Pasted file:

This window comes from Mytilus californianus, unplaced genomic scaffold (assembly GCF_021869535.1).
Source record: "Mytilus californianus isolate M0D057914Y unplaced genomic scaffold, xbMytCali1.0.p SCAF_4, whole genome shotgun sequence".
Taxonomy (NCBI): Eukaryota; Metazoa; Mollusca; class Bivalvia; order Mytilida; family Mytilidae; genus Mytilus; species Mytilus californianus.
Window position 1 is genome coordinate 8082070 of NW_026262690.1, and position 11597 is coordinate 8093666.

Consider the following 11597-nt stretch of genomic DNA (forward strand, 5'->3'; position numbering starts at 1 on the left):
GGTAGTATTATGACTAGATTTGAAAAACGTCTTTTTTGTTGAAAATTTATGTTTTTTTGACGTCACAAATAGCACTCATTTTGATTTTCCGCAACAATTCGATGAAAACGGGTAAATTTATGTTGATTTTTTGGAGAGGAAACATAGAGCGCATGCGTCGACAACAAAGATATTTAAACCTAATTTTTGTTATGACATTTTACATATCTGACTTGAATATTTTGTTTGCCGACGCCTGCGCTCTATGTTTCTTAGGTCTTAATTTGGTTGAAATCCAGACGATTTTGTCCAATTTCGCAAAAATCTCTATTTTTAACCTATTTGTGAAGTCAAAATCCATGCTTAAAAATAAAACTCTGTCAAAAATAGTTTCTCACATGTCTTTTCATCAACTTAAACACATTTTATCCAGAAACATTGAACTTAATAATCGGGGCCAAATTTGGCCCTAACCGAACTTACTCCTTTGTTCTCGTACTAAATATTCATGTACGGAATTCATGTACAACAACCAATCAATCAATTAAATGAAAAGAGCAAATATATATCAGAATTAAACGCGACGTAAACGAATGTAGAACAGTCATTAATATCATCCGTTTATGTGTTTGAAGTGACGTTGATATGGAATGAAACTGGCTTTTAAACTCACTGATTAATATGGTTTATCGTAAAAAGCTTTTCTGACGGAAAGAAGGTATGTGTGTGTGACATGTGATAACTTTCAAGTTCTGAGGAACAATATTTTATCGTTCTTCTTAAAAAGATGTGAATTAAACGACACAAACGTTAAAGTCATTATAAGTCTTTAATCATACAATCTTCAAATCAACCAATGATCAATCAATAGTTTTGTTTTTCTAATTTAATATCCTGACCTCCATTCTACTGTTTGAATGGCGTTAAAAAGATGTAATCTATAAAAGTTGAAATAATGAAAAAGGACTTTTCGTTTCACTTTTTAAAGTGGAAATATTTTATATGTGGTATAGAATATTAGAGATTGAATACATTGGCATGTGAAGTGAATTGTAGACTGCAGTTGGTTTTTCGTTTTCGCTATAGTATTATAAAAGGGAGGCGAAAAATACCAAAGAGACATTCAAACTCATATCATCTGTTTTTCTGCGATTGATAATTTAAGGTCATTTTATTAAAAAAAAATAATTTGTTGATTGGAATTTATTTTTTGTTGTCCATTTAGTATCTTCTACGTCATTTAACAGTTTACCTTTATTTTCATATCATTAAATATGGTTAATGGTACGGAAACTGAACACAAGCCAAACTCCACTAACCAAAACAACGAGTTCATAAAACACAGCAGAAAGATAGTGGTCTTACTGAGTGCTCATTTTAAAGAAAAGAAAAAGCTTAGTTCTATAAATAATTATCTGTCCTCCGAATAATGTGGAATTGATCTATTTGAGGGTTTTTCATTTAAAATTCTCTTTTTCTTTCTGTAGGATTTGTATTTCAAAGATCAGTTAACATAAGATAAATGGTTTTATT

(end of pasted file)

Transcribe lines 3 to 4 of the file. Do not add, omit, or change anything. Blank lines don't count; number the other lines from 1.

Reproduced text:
Taxonomy (NCBI): Eukaryota; Metazoa; Mollusca; class Bivalvia; order Mytilida; family Mytilidae; genus Mytilus; species Mytilus californianus.
Window position 1 is genome coordinate 8082070 of NW_026262690.1, and position 11597 is coordinate 8093666.